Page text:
High concentrations of coliform bacteria in maternal colostrum (MC) have been associated with reduced IgG absorption in calves. Mannan-oligosaccharide, a gut-active carbohydrate (GAC) derived from yeast cell wall, has been shown to adsorb pathogens expressing type-1-fimbriae, reducing their ability to colonize the gastrointestinal tract. The objective of this study was to investigate if addition of a GAC to colostrum would result in increased IgG absorption in newborn calves. Newborn Holstein heifer and bull calves were enrolled in summer 2012 at a commercial transition cow facility in western Wisconsin. Each day, 7.6-L pools of fresh, first milking MC were created, split into 3.8-L aliquots, and refrigerated until feeding. Eligible newborn calves were removed from the dam 30 to 60min after birth, weighed, and randomly assigned to be fed either 3.8 L of the MC pool (control) or 3.8 L of the MC pool with 30 g of GAC mixed in immediately before feeding. Duplicate 10-mL samples of colostrum were collected and frozen at -20°C before feeding (and before addition of GAC) for bacterial culture and IgG determination. A 10-mL venous blood sample was collected from calves before feeding colostrum and 24 h after colostrum feeding, for laboratory determination of serum IgG using radial immunodiffusion analysis. Colostrum and calf characteristics, including colostrum IgG concentration (g/L), colostrum bacteria counts (log10, cfu/mL), calf dystocia scores (1 to 4), birth weights (kg), and age at first feeding (min) were not different between the group fed GAC (n=47) and the control group (n=48). Mixed linear regression analysis showed that calves fed colostrum supplemented with 30 g of GAC had lower mean (standard error) apparent efficiency of absorption of IgG and lower serum IgG concentrations at 24 h [23.9% (1.0); IgG=24.0 (1.1) g/L] than did control calves [30.4% (1.0); IgG=30.8 (1.0) g/L]. Given the negative effect observed in this study, it is not recommended that fresh

  2. Evaluation of colostrum protection of calves

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    Jonić Branko


    Full Text Available The aim of these investigations was to examine the concentration of total proteins and total immunoglobulins in blood serum of calves and on the bases of the obtained results to evaluate the risk of their contracting a disease in the first month of life. Examinations were carried out on 23 calves maintained in farm conditions, whose medical condition was monitored in the first month of life. Blood samples were taken by puncture from the v. jugularis immediately at birth, and at 24 and 48 hours after that, and blood serum was obtained by spontaneous coaggulation. The concentration of total proteins in blood serum was determined using biuretic probe, and the immunoglobulin level using the refractometric method with the zinc-sulphate test (ZST. The average value of total proteins in calves immediately at birth was low and stood at 42±0.3 g/l. The increased concentration of total proteins in calves after the intake of colostrum is a result of the absorption of colostrum immunoglobulins. A high positive correlation was established between the concentration of total proteins and total immunoglobulins at 24 and 48 hours after birth (rxy = 0.92 and rxy = 0.75. Based on the results of monitoring the health condition and the values for total protein concentrations during the examined period (24 and 48 hours after birth it is possible to make the following risk evaluation regarding diseases in newborn calves: 1 proteinaemia lower than 50 g/l presents a high risk; 2 proteinaemia between 50-54 g/l presents a medium risk: and, 3 proteinaemia between 55-69 g/l presents a low risk for diseases occurring in newborn calves. [Projekat Ministarstva nauke Republike Srbije, br. TR31085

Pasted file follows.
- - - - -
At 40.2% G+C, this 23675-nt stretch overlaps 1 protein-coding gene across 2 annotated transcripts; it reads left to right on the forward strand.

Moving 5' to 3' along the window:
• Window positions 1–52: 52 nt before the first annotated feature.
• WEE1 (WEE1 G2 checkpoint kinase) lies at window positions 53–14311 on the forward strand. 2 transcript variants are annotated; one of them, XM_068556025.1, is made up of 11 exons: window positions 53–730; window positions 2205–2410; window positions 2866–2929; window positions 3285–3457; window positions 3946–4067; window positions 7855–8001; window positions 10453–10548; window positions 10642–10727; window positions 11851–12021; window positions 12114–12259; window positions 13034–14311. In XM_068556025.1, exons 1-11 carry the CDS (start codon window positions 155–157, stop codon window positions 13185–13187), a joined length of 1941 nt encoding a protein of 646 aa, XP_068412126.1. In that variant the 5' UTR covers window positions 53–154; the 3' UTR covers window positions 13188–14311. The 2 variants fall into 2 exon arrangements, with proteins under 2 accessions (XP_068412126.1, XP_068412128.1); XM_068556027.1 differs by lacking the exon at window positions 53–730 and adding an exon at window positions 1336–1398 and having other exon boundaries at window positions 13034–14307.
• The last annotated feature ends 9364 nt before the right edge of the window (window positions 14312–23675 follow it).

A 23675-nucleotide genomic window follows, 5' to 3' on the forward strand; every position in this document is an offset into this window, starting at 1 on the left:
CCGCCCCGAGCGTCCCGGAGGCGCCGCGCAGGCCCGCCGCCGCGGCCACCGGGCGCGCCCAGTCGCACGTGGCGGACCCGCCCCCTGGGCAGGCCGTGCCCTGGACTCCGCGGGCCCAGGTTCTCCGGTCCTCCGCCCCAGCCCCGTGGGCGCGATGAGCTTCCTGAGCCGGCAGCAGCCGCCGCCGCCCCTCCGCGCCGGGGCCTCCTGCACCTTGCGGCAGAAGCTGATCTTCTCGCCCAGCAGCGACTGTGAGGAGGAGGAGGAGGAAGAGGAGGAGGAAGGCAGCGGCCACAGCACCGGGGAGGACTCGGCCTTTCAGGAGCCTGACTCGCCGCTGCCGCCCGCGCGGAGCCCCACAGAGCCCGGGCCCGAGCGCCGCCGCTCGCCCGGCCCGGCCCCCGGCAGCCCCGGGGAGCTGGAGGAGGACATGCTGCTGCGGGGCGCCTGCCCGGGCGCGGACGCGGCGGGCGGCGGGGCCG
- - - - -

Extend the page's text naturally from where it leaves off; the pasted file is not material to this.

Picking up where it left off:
3. Effect of calving process on the outcomes of delivery and postpartum health of dairy cows with unassisted and assisted calvings. (United States)

    Kovács, L; Kézér, F L; Szenci, O


    Welfare aspects of obstetrical assistance were studied in multiparous Holstein-Friesian cows (n=176) with (1) unassisted calving in an individual pen (UCIP; n=42), (2) unassisted calving in a group pen (UCG; n=48), (3) assisted calving with appropriately timed obstetrical assistance (ACAP; n=50), and (4) assisted calving with inappropriately timed (premature) obstetrical assistance (ACIN; n=36). Duration of the stages of calving, the prevalence and the degree of dystocia, stillbirth ratio, newborn calf vitality, and the occurrence of postpartum health problems (i.e., retained placenta and vulvovaginal laceration) were recorded. The time from amniotic sac and hooves appearance to birth and the total duration of calving (from the onset of calving restlessness to delivery) were shorter for UCG cows than for any other groups. The overall incidence of dystocia was 31.3% in the calvings studied. The prevalence of dystocia was below 10% in cases of unassisted calvings. The proportion of severe dystocia was higher in ACIN cows than in ACAP cows (47.2 vs. 12.0%, respectively). The prevalence of stillbirths was the highest in ACIN calvings (22.2%), followed by ACAP, UCI, and UCG cows (8.0, 4.8, and 0.0%, respectively). The ACIN calves had lower vitality scores than calves born from ACAP, UCG, and UCIP dams immediately after delivery and 24h after birth. Although ACAP calves had lower vitality scores than UCG and UCIP calves at birth, a delayed recovery of vitality was mirrored by satisfactory vitality scores 24h after birth. Retained placenta and vulvovaginal laceration occurred more often with assisted dams (i.e., ACAP and ACIN animals) compared with UCIP cows with the highest prevalence in ACIN cows. In UCG cows, no injuries occurred in the vulva or vagina, and we noted only 4 cases of retained placenta (8.3%), proportions lower than in cows with unassisted calving in the maternity pen. Our results suggest that calving in a group might have benefits over calving in an